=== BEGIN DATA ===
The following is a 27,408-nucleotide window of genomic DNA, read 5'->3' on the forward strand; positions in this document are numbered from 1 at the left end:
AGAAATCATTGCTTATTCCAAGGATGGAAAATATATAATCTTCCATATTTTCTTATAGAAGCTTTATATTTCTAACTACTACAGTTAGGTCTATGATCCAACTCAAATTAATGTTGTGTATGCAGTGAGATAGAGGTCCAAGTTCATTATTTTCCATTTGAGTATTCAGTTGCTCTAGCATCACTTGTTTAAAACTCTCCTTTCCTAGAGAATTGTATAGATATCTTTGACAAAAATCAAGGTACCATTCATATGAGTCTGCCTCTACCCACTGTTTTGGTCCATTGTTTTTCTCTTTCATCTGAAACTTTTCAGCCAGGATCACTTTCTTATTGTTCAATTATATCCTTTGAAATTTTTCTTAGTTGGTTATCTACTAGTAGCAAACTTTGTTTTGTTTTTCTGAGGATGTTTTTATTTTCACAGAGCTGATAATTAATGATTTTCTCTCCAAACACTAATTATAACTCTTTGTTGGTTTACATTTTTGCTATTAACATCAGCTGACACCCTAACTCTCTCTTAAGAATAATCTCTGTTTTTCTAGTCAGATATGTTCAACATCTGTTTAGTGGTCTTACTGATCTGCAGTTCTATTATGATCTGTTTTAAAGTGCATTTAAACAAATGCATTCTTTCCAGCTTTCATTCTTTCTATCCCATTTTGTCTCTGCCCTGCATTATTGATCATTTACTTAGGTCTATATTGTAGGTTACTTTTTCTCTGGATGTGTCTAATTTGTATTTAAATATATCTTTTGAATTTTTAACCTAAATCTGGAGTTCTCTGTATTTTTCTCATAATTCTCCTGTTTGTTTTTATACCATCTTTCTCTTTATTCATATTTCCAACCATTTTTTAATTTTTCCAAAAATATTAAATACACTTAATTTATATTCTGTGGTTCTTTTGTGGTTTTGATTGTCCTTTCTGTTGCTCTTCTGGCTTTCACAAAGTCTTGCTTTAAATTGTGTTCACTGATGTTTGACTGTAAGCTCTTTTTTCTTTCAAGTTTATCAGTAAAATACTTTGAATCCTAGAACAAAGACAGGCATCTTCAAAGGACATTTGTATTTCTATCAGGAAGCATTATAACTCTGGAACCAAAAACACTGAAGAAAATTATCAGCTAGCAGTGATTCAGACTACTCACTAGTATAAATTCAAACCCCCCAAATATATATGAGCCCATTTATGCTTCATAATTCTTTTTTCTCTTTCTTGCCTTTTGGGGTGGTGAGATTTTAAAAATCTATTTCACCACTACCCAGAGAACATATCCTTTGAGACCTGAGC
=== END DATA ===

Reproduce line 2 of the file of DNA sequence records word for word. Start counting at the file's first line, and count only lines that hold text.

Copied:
AGAAATCATTGCTTATTCCAAGGATGGAAAATATATAATCTTCCATATTTTCTTATAGAAGCTTTATATTTCTAACTACTACAGTTAGGTCTATGATCCAACTCAAATTAATGTTGTGTATGCAGTGAGATAGAGGTCCAAGTTCATTATTTTCCATTTGAGTATTCAGTTGCTCTAGCATCACTTGTTTAAAACTCTCCTTTCCTAGAGAATTGTATAGATATCTTTGACAAAAATCAAGGTACCATTCATATGAGTCTGCCTCTACCCACTGTTTTGGTCCATTGTTTTTCTCTTTCATCTGAAACTTTTCAGCCAGGATCACTTTCTTATTGTTCAATTATATCCTTTGAAATTTTTCTTAGTTGGTTATCTACTAGTAGCAAACTTTGTTTTGTTTTTCTGAGGATGTTTTTATTTTCACAGAGCTGATAATTAATGATTTTCTCTCCAAACACTAATTATAACTCTTTGTTGGTTTACATTTTTGCTATTAACATCAGCTGACACCCTAACTCTCTCTTAAGAATAATCTCTGTTTTTCTAGTCAGATATGTTCAACATCTGTTTAGTGGTCTTACTGATCTGCAGTTCTATTATGATCTGTTTTAAAGTGCATTTAAACAAATGCATTCTTTCCAGCTTTCATTCTTTCTATCCCATTTTGTCTCTGCCCTGCATTATTGATCATTTACTTAGGTCTATATTGTAGGTTACTTTTTCTCTGGATGTGTCTAATTTGTATTTAAATATATCTTTTGAATTTTTAACCTAAATCTGGAGTTCTCTGTATTTTTCTCATAATTCTCCTGTTTGTTTTTATACCATCTTTCTCTTTATTCATATTTCCAACCATTTTTTAATTTTTCCAAAAATATTAAATACACTTAATTTATATTCTGTGGTTCTTTTGTGGTTTTGATTGTCCTTTCTGTTGCTCTTCTGGCTTTCACAAAGTCTTGCTTTAAATTGTGTTCACTGATGTTTGACTGTAAGCTCTTTTTTCTTTCAAGTTTATCAGTAAAATACTTTGAATCCTAGAACAAAGACAGGCATCTTCAAAGGACATTTGTATTTCTATCAGGAAGCATTATAACTCTGGAACCAAAAACACTGAAGAAAATTATCAGCTAGCAGTGATTCAGACTACTCACTAGTATAAATTCAAACCCCCCAAATATATATGAGCCCATTTATGCTTCATAATTCTTTTTTCTCTTTCTTGCCTTTTGGGGTGGTGAGATTTTAAAAATCTATTTCACCACTACCCAGAGAACATATCCTTTGAGACCTGAGC